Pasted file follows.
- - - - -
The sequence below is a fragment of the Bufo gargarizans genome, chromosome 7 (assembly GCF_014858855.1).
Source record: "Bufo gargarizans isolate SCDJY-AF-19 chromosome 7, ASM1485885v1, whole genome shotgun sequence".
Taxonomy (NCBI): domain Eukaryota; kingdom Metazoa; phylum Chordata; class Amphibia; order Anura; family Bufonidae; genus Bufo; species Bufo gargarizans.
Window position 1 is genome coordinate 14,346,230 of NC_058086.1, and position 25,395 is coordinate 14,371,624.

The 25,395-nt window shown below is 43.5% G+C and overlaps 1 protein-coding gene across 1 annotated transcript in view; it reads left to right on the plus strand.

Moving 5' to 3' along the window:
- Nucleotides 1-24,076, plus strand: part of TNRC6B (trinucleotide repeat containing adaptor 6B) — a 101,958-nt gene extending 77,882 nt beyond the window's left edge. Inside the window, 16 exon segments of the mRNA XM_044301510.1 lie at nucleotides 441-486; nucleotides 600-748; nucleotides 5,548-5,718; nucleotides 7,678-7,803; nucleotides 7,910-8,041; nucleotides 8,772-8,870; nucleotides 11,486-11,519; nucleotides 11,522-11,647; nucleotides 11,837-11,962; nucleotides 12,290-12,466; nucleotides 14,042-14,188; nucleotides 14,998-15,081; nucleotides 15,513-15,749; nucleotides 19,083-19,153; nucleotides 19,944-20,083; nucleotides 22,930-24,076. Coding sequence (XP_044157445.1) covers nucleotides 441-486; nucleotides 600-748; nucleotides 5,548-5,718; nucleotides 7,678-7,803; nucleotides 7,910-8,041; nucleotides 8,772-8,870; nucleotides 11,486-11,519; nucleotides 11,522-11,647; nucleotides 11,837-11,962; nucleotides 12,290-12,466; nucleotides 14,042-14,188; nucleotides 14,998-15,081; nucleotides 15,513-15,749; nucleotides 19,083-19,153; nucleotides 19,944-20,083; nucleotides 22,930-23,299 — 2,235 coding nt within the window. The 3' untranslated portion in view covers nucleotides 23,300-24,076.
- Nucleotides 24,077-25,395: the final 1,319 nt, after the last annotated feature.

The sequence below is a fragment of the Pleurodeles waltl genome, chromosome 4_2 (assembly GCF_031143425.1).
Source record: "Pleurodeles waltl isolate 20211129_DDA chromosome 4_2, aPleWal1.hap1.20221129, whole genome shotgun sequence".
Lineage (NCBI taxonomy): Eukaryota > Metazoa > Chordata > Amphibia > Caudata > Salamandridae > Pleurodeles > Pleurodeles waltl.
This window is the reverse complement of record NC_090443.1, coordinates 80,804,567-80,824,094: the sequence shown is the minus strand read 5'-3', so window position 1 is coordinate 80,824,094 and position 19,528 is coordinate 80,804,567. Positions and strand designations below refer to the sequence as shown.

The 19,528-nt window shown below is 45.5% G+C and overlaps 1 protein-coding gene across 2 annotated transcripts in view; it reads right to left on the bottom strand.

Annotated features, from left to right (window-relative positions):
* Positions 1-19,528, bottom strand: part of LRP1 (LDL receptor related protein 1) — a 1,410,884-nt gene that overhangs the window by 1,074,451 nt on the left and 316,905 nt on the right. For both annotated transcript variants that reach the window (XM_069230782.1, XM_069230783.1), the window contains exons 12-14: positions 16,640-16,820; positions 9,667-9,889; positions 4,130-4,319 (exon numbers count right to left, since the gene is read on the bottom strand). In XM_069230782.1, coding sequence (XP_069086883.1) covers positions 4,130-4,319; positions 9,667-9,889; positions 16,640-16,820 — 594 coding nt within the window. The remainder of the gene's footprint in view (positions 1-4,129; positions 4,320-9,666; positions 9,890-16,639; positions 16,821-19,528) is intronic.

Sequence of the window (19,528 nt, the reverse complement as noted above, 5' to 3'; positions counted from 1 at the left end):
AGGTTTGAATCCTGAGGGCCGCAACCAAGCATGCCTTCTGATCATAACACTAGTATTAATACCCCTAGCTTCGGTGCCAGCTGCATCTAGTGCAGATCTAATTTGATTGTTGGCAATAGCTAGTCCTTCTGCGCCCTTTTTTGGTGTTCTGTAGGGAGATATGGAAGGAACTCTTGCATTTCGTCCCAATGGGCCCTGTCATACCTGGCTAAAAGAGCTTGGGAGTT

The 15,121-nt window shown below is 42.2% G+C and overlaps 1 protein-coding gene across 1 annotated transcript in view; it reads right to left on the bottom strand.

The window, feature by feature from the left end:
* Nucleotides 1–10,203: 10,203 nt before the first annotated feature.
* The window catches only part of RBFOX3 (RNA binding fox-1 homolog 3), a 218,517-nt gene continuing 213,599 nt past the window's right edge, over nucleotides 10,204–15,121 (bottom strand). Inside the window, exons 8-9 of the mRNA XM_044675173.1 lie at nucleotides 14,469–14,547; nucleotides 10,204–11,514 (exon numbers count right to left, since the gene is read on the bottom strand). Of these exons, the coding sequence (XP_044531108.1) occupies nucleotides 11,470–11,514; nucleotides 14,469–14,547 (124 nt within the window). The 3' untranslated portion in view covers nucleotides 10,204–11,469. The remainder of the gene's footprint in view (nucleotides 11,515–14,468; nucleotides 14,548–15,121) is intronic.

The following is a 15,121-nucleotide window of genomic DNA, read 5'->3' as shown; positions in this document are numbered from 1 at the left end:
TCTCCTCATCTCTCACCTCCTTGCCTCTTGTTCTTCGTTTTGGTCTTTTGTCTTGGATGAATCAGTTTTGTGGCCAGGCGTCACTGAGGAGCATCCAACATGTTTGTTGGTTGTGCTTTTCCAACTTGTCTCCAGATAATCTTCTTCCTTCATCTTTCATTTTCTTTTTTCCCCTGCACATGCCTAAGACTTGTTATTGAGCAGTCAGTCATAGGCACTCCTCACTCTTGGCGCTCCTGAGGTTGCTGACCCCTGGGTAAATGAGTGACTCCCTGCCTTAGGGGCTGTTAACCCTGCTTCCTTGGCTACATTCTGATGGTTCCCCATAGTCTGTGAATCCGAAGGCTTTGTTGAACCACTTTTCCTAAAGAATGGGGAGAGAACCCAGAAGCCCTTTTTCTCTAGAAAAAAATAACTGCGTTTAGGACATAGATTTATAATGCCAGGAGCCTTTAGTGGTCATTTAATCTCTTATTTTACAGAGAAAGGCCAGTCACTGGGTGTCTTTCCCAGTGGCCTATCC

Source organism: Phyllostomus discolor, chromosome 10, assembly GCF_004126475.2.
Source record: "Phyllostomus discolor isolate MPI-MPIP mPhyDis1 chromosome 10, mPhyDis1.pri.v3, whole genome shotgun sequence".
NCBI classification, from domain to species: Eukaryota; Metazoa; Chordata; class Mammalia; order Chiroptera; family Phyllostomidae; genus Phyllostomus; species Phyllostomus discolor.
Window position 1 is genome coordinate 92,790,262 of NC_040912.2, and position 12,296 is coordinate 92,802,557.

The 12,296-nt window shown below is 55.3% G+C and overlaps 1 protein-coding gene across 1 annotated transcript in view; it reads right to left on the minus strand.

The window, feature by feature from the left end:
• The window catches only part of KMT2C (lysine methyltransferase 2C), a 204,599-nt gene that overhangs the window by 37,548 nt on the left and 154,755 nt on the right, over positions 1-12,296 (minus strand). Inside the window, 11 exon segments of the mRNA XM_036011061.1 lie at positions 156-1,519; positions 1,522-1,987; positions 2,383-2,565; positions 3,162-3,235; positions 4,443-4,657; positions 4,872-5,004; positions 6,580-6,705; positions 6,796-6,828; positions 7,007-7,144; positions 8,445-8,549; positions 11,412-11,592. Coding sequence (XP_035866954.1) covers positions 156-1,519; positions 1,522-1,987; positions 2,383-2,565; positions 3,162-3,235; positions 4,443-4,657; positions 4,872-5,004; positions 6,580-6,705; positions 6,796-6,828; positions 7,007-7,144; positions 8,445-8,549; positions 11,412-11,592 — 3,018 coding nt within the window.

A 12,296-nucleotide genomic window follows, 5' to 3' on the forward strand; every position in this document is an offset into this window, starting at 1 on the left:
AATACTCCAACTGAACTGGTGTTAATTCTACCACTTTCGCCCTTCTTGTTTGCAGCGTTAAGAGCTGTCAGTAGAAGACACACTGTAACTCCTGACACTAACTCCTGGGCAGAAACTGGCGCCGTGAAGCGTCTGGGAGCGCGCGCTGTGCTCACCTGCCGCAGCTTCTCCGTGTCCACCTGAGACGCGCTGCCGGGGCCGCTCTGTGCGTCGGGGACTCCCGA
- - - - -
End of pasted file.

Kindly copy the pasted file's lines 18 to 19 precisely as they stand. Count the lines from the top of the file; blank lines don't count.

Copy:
The 15,121-nt window shown below is 42.2% G+C and overlaps 1 protein-coding gene across 1 annotated transcript in view; it reads right to left on the bottom strand.

The window, feature by feature from the left end: